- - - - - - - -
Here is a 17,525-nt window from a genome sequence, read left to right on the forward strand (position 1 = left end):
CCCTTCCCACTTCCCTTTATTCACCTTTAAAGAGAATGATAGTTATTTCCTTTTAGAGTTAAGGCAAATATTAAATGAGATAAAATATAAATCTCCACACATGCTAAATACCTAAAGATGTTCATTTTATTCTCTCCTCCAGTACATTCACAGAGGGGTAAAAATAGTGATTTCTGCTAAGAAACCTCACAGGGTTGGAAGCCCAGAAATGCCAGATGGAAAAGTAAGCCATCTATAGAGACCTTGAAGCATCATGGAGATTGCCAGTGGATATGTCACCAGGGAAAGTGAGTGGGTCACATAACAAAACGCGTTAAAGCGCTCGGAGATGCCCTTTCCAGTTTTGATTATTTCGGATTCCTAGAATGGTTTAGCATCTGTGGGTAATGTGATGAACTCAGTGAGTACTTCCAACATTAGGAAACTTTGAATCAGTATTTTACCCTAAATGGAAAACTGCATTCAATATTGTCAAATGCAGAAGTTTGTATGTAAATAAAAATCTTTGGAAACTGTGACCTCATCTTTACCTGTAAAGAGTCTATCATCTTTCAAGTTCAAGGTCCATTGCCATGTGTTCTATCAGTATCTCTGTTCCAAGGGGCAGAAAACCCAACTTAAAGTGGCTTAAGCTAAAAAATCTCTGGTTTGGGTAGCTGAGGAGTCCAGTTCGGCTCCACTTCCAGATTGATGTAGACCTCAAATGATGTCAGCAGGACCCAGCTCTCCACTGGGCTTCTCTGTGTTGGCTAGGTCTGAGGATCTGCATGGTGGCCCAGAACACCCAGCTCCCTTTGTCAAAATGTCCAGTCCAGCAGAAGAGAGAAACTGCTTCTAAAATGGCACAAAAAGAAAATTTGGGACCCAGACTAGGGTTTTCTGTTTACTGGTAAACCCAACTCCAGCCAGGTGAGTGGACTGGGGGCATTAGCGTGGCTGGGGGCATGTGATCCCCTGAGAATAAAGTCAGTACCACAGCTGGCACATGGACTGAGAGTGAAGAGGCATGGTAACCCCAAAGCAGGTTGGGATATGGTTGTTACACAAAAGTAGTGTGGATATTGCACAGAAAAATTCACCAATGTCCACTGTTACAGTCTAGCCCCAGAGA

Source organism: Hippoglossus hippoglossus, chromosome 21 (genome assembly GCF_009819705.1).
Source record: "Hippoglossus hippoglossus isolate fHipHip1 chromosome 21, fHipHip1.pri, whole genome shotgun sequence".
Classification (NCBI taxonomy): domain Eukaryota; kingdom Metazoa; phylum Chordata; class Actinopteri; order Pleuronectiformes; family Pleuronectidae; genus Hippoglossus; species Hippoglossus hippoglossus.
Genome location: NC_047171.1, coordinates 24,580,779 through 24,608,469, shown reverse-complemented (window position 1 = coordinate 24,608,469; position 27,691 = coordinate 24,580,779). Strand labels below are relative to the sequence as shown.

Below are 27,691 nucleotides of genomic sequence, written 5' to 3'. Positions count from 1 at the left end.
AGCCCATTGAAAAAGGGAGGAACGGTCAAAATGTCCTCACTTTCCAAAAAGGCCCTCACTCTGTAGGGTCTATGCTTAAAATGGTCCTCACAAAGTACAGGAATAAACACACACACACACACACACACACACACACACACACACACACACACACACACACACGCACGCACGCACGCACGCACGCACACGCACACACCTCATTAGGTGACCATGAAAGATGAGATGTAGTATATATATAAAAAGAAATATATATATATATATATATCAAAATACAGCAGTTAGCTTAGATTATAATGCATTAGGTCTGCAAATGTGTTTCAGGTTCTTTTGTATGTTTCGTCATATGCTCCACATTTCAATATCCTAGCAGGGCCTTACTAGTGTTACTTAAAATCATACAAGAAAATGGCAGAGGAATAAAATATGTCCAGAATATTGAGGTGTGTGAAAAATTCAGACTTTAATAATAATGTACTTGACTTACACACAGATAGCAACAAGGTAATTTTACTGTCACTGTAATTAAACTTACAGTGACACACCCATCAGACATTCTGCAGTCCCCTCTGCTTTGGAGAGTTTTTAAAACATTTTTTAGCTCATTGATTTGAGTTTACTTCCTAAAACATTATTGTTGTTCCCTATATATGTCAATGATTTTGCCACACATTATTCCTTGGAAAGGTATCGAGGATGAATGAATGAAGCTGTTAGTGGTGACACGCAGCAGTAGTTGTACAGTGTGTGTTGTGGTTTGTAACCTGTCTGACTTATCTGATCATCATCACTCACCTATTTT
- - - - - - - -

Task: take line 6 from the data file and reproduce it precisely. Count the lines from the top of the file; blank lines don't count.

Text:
Genome location: NC_047171.1, coordinates 24,580,779 through 24,608,469, shown reverse-complemented (window position 1 = coordinate 24,608,469; position 27,691 = coordinate 24,580,779). Strand labels below are relative to the sequence as shown.